Report Claims Uber’s Software Labeled Victim of Fatal Crash as ‘False Positive’ To Be Ignored
More news has emerged about the self-driving Uber crash, where an autonomous vehicle operated by the ride-hailing company struck and killed a woman as she pushed her bike across the street in Tempe, Arizona. At the time, it wasn’t entirely clear why the self-driving Uber, which should have been able to detect the woman using LIDAR according to manufacturer Velodyne, did not stop or attempt to avoid the collision.
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Now, according to reporting by The Information, Uber has narrowed down the cause to the software’s higher reasoning functions. These software functions are supposed to act similarly to human decision-making, by determining which objects need to be reacted to and what that reaction will be. A bike on the side of the road, for instance, doesn’t merit a response, as it is a “false positive.” This system keeps the car from slamming on the brakes for every single new object it detects.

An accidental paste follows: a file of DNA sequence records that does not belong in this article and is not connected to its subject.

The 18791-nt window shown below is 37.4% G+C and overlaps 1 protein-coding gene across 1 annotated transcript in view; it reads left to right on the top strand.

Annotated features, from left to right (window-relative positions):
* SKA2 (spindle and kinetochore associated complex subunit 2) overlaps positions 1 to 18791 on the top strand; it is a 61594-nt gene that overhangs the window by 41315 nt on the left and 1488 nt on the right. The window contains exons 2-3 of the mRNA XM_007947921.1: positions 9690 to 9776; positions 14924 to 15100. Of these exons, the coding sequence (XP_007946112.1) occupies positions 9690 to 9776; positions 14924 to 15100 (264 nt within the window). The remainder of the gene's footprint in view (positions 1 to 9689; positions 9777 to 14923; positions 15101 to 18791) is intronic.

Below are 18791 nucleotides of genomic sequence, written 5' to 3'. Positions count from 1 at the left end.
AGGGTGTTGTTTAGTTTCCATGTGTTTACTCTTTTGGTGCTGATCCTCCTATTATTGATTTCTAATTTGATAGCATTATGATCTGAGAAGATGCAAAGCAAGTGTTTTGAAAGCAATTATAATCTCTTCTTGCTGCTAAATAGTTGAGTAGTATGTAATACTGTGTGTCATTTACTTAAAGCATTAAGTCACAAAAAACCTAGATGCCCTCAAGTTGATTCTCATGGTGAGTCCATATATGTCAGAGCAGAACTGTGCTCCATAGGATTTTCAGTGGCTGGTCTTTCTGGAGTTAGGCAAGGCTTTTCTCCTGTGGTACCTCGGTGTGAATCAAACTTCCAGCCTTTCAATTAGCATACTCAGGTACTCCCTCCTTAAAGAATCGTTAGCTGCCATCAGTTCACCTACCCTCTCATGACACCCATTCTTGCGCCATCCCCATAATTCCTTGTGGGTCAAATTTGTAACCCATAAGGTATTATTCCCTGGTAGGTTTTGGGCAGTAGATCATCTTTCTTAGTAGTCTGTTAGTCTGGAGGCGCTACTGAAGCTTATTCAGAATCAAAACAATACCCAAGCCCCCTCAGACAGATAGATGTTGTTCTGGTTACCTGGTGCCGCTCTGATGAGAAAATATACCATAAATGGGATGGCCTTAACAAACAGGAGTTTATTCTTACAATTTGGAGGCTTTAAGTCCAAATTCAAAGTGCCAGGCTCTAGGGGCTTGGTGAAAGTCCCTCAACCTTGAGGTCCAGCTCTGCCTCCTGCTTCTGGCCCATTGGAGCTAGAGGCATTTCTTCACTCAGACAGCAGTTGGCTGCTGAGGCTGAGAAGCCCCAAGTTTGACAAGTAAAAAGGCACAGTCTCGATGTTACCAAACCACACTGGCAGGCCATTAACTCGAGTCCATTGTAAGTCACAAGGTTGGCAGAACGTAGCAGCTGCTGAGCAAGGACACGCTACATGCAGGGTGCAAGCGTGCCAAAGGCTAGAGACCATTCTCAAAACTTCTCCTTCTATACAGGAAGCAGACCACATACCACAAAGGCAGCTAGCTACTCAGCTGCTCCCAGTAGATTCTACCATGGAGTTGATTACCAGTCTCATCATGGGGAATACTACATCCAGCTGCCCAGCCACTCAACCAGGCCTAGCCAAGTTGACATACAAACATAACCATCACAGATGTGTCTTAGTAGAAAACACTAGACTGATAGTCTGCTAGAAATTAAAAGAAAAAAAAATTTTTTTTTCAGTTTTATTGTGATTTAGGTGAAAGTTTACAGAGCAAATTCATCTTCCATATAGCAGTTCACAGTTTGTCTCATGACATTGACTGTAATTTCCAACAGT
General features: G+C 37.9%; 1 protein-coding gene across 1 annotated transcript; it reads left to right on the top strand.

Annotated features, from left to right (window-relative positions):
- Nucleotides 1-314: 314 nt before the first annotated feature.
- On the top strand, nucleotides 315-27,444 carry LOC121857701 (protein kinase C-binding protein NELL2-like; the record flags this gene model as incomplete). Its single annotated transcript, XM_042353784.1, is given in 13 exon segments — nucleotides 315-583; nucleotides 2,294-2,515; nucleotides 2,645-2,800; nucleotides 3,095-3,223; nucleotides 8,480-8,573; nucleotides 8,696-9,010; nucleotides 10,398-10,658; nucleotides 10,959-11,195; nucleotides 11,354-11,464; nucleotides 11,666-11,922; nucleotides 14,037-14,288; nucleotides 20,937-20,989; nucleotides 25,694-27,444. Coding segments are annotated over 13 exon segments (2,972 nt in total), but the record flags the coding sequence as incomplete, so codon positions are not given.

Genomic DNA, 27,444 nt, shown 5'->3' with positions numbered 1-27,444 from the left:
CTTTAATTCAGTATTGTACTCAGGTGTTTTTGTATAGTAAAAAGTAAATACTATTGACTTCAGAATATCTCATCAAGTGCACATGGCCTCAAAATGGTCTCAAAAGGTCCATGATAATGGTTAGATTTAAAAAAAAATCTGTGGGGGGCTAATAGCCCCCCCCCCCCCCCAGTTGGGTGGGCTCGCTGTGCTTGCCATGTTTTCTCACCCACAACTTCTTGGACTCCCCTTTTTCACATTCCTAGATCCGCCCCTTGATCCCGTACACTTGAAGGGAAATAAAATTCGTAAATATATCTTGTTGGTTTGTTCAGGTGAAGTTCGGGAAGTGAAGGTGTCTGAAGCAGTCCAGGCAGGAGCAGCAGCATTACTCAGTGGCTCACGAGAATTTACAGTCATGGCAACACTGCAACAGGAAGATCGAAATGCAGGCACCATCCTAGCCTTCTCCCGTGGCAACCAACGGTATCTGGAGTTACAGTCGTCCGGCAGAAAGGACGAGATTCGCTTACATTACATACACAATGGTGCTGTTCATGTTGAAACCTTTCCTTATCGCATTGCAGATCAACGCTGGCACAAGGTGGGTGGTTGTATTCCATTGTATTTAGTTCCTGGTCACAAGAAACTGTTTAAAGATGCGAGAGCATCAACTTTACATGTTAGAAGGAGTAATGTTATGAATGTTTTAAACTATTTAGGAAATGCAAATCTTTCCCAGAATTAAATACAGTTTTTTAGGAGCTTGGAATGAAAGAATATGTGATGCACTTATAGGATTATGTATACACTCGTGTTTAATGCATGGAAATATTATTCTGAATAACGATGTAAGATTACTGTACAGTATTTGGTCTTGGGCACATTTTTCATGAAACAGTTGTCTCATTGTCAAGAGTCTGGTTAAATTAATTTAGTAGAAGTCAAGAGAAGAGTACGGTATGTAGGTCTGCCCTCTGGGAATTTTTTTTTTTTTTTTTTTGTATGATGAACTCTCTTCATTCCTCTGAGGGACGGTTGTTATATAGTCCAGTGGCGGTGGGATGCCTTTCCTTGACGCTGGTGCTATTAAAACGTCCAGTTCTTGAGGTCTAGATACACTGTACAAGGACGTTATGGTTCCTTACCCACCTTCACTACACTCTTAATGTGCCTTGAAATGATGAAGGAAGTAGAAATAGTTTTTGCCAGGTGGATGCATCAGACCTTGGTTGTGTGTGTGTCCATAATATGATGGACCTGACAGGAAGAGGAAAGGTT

Sadly, it seems that for some reason the system, after detecting Elaine Herzberg in the road, decided that her presence was a false positive.
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Uber has declined to comment on these claims, instead issuing a statement saying that it is cooperating with the National Transportation Safety Board, can’t comment on the ongoing investigation, and is conducting a “top-to-bottom safety review” of its self-driving car program.
While unconfirmed, this finding would be in line with other claims that emerged following the crash. One such claim from The New York Times found that Uber’s vehicle technology was far behind its competitors, and one from Velodyne blamed the problem solely on Uber’s software.